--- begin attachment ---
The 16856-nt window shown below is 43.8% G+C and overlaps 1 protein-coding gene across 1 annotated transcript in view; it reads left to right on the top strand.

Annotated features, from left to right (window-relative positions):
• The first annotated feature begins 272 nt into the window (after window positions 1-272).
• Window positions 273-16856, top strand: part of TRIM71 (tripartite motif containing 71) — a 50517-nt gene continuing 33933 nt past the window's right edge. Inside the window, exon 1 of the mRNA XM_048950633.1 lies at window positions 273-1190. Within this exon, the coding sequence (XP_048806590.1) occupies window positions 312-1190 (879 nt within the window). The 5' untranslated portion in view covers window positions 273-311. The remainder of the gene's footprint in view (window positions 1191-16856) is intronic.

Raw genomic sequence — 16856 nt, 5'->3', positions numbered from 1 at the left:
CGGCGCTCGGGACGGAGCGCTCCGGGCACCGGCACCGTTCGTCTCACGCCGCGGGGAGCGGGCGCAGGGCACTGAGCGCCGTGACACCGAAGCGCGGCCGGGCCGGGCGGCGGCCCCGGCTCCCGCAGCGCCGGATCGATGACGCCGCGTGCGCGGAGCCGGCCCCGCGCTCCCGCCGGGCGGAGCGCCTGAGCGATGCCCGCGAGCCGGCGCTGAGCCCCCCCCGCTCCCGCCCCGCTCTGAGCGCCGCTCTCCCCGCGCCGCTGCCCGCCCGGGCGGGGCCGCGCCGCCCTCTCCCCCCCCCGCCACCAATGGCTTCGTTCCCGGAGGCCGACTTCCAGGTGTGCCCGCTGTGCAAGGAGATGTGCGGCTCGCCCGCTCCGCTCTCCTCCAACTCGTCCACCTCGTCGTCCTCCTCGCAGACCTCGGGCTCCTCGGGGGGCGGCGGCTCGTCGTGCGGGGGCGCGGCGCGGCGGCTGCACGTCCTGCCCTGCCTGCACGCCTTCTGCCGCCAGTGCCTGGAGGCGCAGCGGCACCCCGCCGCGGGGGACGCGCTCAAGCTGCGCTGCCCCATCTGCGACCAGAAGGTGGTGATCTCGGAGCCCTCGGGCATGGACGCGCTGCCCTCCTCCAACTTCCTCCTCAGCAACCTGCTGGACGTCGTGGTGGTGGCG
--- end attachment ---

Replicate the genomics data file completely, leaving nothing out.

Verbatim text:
The 16856-nt window shown below is 43.8% G+C and overlaps 1 protein-coding gene across 1 annotated transcript in view; it reads left to right on the top strand.

Annotated features, from left to right (window-relative positions):
• The first annotated feature begins 272 nt into the window (after window positions 1-272).
• Window positions 273-16856, top strand: part of TRIM71 (tripartite motif containing 71) — a 50517-nt gene continuing 33933 nt past the window's right edge. Inside the window, exon 1 of the mRNA XM_048950633.1 lies at window positions 273-1190. Within this exon, the coding sequence (XP_048806590.1) occupies window positions 312-1190 (879 nt within the window). The 5' untranslated portion in view covers window positions 273-311. The remainder of the gene's footprint in view (window positions 1191-16856) is intronic.

Raw genomic sequence — 16856 nt, 5'->3', positions numbered from 1 at the left:
CGGCGCTCGGGACGGAGCGCTCCGGGCACCGGCACCGTTCGTCTCACGCCGCGGGGAGCGGGCGCAGGGCACTGAGCGCCGTGACACCGAAGCGCGGCCGGGCCGGGCGGCGGCCCCGGCTCCCGCAGCGCCGGATCGATGACGCCGCGTGCGCGGAGCCGGCCCCGCGCTCCCGCCGGGCGGAGCGCCTGAGCGATGCCCGCGAGCCGGCGCTGAGCCCCCCCCGCTCCCGCCCCGCTCTGAGCGCCGCTCTCCCCGCGCCGCTGCCCGCCCGGGCGGGGCCGCGCCGCCCTCTCCCCCCCCCGCCACCAATGGCTTCGTTCCCGGAGGCCGACTTCCAGGTGTGCCCGCTGTGCAAGGAGATGTGCGGCTCGCCCGCTCCGCTCTCCTCCAACTCGTCCACCTCGTCGTCCTCCTCGCAGACCTCGGGCTCCTCGGGGGGCGGCGGCTCGTCGTGCGGGGGCGCGGCGCGGCGGCTGCACGTCCTGCCCTGCCTGCACGCCTTCTGCCGCCAGTGCCTGGAGGCGCAGCGGCACCCCGCCGCGGGGGACGCGCTCAAGCTGCGCTGCCCCATCTGCGACCAGAAGGTGGTGATCTCGGAGCCCTCGGGCATGGACGCGCTGCCCTCCTCCAACTTCCTCCTCAGCAACCTGCTGGACGTCGTGGTGGTGGCG